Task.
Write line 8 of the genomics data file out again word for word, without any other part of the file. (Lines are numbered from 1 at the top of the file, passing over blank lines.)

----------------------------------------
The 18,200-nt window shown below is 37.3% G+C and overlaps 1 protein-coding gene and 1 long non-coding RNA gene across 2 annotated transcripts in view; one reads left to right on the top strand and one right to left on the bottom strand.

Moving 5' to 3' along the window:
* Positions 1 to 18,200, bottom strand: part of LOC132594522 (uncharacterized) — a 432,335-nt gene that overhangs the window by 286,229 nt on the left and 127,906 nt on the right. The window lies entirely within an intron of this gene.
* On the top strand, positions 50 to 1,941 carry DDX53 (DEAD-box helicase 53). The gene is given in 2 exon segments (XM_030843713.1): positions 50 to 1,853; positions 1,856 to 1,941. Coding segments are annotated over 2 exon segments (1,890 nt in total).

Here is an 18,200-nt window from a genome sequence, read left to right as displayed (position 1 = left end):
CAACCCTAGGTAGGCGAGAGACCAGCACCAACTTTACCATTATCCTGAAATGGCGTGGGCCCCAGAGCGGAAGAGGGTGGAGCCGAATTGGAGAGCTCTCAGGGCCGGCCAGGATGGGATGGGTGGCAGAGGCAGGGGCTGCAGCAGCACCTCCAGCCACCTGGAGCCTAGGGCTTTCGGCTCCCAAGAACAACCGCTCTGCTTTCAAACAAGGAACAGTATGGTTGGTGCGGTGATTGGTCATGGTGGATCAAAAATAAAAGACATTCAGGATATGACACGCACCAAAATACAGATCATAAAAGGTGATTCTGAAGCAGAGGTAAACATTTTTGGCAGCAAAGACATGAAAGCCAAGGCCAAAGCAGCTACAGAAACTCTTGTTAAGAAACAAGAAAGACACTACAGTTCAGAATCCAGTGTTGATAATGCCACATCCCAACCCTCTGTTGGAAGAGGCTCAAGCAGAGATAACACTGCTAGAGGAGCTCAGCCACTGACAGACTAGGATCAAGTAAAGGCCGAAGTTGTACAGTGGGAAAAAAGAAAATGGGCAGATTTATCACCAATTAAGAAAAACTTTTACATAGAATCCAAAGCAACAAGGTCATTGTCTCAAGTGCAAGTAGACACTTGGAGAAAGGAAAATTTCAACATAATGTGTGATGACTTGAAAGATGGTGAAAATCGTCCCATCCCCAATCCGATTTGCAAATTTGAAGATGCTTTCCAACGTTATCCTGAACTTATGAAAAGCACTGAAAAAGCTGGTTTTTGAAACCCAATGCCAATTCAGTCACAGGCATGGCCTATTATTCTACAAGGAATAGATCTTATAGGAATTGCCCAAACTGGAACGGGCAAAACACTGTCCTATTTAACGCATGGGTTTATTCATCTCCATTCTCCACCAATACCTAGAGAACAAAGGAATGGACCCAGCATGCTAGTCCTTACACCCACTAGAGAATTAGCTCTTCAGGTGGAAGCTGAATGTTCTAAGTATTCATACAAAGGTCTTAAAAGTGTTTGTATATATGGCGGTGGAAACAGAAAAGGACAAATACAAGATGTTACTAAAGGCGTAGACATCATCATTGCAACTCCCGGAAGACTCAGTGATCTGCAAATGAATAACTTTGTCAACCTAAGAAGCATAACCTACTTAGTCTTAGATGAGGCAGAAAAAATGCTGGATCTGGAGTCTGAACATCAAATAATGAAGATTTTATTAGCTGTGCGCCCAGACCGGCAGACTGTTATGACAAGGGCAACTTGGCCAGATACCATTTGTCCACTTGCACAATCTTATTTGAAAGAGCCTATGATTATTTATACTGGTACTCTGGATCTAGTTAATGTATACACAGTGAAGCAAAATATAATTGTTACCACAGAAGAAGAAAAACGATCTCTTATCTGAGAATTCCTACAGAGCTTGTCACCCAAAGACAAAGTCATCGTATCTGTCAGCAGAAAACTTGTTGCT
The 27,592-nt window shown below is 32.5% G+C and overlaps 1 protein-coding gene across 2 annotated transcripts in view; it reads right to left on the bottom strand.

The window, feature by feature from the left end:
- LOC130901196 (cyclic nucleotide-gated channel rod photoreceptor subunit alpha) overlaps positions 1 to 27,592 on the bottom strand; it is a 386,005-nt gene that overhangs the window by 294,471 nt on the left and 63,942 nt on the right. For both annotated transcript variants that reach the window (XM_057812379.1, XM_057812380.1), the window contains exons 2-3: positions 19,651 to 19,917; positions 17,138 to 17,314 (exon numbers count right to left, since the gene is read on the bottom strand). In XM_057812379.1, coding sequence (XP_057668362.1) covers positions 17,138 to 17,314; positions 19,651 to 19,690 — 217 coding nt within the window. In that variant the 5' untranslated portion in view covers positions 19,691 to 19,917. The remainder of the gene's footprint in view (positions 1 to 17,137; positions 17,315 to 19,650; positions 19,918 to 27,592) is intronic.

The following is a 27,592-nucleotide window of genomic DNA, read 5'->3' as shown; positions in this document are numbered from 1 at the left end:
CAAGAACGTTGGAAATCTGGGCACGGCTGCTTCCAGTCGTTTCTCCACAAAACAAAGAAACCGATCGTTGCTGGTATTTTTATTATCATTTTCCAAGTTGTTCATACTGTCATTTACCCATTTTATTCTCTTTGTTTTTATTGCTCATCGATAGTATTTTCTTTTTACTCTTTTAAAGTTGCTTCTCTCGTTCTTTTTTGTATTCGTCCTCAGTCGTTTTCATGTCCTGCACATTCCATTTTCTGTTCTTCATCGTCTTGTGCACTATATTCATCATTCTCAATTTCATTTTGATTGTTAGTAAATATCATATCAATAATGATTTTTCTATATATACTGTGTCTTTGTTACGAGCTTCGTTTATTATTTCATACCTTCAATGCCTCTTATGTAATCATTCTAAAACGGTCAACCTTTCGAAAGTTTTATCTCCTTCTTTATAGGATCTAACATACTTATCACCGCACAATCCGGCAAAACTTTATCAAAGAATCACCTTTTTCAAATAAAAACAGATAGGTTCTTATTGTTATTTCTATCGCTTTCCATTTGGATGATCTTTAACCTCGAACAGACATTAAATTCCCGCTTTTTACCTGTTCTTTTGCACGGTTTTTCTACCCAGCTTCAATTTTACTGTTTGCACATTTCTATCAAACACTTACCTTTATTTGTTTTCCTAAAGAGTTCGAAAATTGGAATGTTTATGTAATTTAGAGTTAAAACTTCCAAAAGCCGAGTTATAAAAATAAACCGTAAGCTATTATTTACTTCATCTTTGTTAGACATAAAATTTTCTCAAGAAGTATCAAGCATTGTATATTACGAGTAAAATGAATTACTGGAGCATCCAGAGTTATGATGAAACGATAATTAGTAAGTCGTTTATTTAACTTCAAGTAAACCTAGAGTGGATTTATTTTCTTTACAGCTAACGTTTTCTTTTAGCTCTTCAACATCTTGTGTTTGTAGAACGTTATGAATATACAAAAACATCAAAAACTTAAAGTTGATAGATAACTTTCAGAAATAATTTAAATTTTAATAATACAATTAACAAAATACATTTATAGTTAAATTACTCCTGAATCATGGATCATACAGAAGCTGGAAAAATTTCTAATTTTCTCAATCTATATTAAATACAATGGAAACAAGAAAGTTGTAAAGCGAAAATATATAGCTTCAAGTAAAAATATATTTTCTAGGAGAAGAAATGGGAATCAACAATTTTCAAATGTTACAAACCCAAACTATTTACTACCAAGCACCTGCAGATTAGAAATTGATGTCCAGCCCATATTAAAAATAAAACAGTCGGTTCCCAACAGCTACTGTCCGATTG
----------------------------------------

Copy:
The window, feature by feature from the left end: